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Rakuten-Kenanga partner in Malaysian online stock trading

New service targets internet-savvy investors with low commissions

Rakuten Trade officials at a launching ceremony in Kuala Lumpur on Thursday.

KUALA LUMPUR -- Japanese e-commerce company Rakuten made its first foray into online stock trading in Malaysia on Thursday, hoping to capture 30% of the market share in three years.

Rakuten Trade, a 50-50 joint venture between Rakuten Securities and Kenanga Investment Bank, said its smartphone app,, offers complete online trading capabilities, from opening accounts to cash transfers.

Yuji Kusunoki, Rakuten Securities' president, right, and Kaoru Arai, Rakuten Trade's managing director said they want to enter other Southeast Asian markets at the right timing.

Online stock trading accounts for about a quarter of Malaysia's share transactions, with the majority of investors preferring to seek the advice of brokers or brokers' agents before trading.

Rakuten Trade said it is offering internet-savvy investors trading in real-time through smartphones and tablets at one of the lowest brokerage rates, plus access to research reports and news.

By charging a flat rate of 8 ringgit ($1.80) for transactions below 10,000 ringgit, the app may attract first-time investors trading in penny stocks, as well in the shares of companies with small and medium-size market capitalizations. The flat-rate fee is about one-fifth that charged by brokers' agents.

Malaysia, said Yuji Kusunoki of Rakuten Securities, is the best choice for the business due to its high smartphone penetration rate and relatively large equities market.

Kenanga is a good partner for Rakuten. It is the largest independent brokerage by equity trading volume and value. Besides stockbroking, Kenanga has done business in corporate banking and wealth management for more than 40 years.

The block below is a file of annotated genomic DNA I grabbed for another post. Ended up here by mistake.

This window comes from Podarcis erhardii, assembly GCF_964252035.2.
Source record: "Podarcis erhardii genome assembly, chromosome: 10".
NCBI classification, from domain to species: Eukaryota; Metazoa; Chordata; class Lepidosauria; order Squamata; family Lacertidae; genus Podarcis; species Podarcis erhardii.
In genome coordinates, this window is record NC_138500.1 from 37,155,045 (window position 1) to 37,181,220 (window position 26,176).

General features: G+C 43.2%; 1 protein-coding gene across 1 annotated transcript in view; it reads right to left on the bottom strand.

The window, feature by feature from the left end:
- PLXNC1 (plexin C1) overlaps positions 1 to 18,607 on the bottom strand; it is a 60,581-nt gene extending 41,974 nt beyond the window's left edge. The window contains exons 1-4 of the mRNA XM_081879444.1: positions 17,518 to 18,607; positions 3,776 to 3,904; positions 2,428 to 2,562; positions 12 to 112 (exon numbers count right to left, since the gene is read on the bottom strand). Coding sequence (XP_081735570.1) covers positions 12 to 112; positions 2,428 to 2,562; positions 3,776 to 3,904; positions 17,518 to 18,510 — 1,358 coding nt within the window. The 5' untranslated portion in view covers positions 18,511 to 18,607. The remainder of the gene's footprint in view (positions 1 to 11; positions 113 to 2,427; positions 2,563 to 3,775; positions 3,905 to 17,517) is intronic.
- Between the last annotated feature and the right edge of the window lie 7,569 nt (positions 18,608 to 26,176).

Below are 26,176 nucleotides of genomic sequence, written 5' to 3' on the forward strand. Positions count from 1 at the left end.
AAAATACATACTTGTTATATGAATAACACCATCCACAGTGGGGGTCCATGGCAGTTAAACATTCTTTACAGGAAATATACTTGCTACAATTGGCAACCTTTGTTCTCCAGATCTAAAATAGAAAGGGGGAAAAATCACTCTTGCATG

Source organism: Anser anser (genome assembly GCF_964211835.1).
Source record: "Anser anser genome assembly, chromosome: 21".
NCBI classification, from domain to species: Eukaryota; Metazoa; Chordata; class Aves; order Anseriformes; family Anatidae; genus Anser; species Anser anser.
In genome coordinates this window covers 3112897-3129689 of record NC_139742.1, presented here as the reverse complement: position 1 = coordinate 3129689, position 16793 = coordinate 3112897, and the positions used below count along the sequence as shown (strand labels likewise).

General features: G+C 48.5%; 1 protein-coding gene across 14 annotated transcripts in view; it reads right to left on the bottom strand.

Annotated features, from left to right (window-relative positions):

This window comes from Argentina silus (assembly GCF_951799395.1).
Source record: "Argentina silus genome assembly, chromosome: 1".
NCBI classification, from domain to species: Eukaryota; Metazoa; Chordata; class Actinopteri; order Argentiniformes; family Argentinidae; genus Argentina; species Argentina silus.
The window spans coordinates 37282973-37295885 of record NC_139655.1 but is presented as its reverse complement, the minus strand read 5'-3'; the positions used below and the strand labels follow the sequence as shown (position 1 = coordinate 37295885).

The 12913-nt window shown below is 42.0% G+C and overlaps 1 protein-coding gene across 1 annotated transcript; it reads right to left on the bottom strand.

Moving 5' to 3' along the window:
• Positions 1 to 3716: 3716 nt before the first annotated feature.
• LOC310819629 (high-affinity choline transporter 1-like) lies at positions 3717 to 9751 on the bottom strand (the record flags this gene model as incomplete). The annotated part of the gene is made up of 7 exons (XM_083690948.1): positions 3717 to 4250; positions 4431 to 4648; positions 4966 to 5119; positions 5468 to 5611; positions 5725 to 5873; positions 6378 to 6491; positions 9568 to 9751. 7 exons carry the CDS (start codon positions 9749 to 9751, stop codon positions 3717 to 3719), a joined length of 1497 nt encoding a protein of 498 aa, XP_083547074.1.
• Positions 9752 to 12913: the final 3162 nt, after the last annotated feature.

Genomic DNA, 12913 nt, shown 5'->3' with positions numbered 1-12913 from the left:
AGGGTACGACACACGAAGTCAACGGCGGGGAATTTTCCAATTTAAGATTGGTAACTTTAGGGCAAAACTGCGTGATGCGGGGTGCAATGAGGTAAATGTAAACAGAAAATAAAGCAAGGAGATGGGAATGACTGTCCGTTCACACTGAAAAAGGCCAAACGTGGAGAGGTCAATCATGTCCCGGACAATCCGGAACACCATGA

Rakuten Trade's market entry comes as Malaysia promotes financial technology aimed at young investors. The venture was issued the first restricted dealing license, which was introduced in 2015 to encourage innovation. The new type of license has allowed Kenanga to focus on its equity brokerage business targeting corporate customers and savvy retail clients.

The 30 million ringgit capital tie-up also allows Kenanga to tap into Rakuten's expertise in online marketing. "As a highly successful e-commerce brand in Japan, Rakuten is definitely a force to be reckoned with," said Chay Wai Leong, Kenanga's group managing director.

Rakuten Trade aims to be profitable within three years by capturing 30% of the retail market, said Kaoru Arai, the company's managing director.

Rakuten initially entered Malaysia in 2012 with an e-commerce marketplace, but pulled out after nearly four years, as it did in Singapore and Indonesia, under a corporate restructuring.

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